I consider myself a very lucky man. My wife, Mandy, isn't a "girlie girl" who insists on owning thousands of shoes or wearing a ton of war paint. She's intelligent, funny and damned good looking. When I met her she was driving a pickup truck with a manual transmission--now, that's my kind of woman! Despite all of these things, she loves diamonds. For a while now, she's been hinting to me that a pair of diamond earrings would be a wonderful match for her ring, and our five-year anniversary was coming up. . .so, when Editor Clint Walker asked me to review Wharfedale's
Diamond 8 Series speakers, I thought...hmm, free diamonds? Bring 'em on!
• Read more bookshelf speaker reviews from Wharfedale, B&W, Paradigm, Linn, Jamo and many others.
For those of you unfamiliar with Wharfedale, they're a UK-based company that has been manufacturing loudspeakers since 1932. Recently, Wharfedale has taken strides to become a household name in the states. Print ads abound for Wharfedale's remarkable new Pacific Evolution speakers (reviewed in our March '03 issue) and you can now purchase select Wharfedale models, including the Diamonds, at mega-retailer Best Buy. Contrary to what you may think, the Diamond is not Wharfedale's flagship speaker. The Diamond series is less expensive and less elaborate than the Pacific Evolutions. The Diamonds represent a tremendous value in the Wharfedale stable, which is probably why the Diamonds have been "the UK's best selling speaker range since 1982."
Unique Features - Upon seeing these Diamonds in their birthday suits, your eyes are immediately drawn to their funky yellow drivers. That yellow is a woven ICEVLAR cone, something not often found on speakers in this price tier. As a matter of fact, those same ICEVLAR drivers can also be found on the more expensive Pacific Evolutions. Wharfedale can afford to use these because they manufacture the drivers themselves.
And now for something completely different...one thing Wharfedale doesn't manufacture, and they admit it proudly, is the Diamond series' internal wiring. In a break from convention, these Wharfedales are wired internally with Monster Cable XP speaker wire. This is another feature that the Diamonds are proud to share with their more expensive sibling, the Pacific Evolutions.
One final common thread between these two speaker lines is the use of a sturdy pedestal with carpet spikes on the main towers. Though not quite as fancy as that of the EVOs, the Diamond 8.4 towers sport a well-constructed base plinth featuring metal (albeit short) carpet spikes. It's always encouraging when some of the refining touches of a flagship speaker are allowed to trickle down to a value-driven model like the Diamond.
Every model in this ensemble offers sturdy, five-way binding posts, which are both bi-wireable and bi-ampable. If you're like me, and find yourself banana plug in hand, staring at the posts scratching your head, allow me to offer some assistance. Due to "European safety regulations," the binding posts are shipped to the states with plastic blocking plugs. You need to pry these out with something small and pointy before you can use your banana plugs. The owner's manual suggests using a penknife for this task, but I'm not sure I'd recognize a penknife if I saw one.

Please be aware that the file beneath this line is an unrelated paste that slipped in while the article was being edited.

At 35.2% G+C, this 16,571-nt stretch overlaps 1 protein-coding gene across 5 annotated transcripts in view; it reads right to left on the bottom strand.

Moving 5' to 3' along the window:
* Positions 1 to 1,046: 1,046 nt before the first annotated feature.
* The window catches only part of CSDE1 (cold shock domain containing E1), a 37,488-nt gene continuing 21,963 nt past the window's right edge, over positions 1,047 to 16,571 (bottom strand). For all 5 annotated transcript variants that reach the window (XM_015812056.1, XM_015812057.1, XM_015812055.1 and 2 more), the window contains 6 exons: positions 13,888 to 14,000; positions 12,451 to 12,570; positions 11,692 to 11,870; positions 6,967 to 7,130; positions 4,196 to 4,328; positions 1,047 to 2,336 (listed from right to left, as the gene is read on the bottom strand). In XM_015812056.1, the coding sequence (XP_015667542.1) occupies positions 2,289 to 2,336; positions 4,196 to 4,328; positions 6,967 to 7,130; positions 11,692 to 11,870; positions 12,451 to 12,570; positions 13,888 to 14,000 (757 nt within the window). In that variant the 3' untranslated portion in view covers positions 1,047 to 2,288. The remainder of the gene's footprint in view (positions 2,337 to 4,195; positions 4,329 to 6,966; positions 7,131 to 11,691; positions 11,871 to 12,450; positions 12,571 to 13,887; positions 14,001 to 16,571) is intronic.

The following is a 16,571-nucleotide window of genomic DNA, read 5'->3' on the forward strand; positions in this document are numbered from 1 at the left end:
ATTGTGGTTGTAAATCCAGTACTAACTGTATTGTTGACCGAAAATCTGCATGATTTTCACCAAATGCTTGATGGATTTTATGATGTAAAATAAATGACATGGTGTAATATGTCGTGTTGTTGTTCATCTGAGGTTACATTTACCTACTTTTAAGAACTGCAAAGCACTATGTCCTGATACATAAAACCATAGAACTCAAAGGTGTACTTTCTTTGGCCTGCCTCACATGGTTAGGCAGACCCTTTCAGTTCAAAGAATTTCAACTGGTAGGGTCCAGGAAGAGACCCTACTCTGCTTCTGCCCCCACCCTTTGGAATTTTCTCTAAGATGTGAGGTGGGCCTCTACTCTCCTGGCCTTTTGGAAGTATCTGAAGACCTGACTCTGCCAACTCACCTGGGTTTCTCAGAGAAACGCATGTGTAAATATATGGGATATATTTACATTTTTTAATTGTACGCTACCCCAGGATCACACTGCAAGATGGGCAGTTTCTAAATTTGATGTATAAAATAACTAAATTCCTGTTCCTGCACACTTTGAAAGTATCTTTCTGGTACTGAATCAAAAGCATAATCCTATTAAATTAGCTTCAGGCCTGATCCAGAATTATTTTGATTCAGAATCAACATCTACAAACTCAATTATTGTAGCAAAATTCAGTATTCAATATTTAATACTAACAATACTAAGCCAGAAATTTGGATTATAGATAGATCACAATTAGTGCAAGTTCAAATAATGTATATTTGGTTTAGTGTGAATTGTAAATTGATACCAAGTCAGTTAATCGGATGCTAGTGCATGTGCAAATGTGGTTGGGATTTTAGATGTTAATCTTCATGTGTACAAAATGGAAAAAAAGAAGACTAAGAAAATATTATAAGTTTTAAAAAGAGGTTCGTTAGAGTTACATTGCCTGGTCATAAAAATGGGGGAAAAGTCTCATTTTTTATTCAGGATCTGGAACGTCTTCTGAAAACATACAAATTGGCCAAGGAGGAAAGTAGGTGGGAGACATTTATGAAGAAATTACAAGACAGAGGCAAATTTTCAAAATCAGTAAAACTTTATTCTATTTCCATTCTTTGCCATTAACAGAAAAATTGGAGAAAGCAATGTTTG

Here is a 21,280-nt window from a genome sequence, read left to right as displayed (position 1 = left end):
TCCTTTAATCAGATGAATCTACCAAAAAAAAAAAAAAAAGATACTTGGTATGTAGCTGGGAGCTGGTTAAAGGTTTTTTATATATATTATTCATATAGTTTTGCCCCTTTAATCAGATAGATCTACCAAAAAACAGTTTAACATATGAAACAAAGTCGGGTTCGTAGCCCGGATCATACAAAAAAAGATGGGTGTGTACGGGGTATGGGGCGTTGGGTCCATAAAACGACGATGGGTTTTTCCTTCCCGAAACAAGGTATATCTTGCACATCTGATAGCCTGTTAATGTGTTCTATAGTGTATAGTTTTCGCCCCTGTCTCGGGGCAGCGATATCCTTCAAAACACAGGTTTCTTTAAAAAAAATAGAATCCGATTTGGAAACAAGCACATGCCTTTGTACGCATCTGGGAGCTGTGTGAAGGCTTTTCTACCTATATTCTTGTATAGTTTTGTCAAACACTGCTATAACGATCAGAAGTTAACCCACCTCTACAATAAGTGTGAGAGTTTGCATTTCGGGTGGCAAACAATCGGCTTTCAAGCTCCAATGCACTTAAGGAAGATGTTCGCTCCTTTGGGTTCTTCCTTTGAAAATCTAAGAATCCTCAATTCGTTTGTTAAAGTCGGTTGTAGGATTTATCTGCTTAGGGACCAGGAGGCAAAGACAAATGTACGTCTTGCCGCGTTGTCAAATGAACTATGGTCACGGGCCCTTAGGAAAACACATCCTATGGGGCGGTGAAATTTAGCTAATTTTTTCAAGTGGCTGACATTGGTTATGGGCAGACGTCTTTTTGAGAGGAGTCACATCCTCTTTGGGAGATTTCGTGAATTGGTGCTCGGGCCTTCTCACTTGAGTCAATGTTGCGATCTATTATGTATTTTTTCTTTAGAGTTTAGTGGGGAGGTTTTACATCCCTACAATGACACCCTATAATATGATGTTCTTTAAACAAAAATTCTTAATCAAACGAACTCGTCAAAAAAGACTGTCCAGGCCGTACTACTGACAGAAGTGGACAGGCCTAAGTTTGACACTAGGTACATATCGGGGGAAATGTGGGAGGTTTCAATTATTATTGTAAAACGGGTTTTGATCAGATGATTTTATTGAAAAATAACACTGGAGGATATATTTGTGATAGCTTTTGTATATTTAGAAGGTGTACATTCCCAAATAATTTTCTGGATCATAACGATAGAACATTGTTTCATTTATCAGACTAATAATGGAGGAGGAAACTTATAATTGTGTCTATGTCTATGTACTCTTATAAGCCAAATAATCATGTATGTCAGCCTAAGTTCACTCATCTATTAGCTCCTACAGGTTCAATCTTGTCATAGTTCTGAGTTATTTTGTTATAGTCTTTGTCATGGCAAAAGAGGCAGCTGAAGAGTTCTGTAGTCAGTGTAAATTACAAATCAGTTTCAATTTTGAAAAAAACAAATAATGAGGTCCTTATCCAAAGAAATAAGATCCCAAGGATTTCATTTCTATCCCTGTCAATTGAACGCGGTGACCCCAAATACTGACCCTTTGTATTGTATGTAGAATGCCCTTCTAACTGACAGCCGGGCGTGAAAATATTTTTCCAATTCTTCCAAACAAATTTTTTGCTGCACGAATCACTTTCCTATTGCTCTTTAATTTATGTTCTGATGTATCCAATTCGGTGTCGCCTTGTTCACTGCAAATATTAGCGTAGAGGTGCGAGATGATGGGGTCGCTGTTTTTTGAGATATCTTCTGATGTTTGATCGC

Installation/Setup/Ease of Use - After scouring my house for said penknife, I installed the aforementioned base pedestals on the 8.4 towers. This was a quick and painless procedure. The Diamond DFS surrounds, however, proved to be a bit of a chore, but that's because they are bipolar speakers. Hanging them on the wall took a bit of time, but the mounting brackets are a snap to use once you get your screws in the right spot. All things considered, the Diamonds were simple to set up and the end result is a fine looking array of speakers, with one exception. For some reason, Wharfedale chose a rather flimsy fabric grille for the Diamonds. These grilles are exceptionally fragile, so be careful when removing them.
I wired the DX12 subwoofer using my receiver's line output, but speaker-level connection is also an option. As an aside, on the subwoofer's back panel you'll find a button entitled "Auto Power." This puts the subwoofer into a standby mode if no bass signal is detected for a while. While this approach sounds good in theory, I found it to be a tad irritating. Every time the sub powered on or off, an audible clicking and popping sound could be heard. There were also a few instances, especially during movie watching, when the sudden appearance of bass in a soundtrack seemed to catch the sub off-guard and the bass didn't hit immediately. Not a huge issue, but the answer is simple--disengage the Auto Power function.
Continue to Page 2 for the Final Take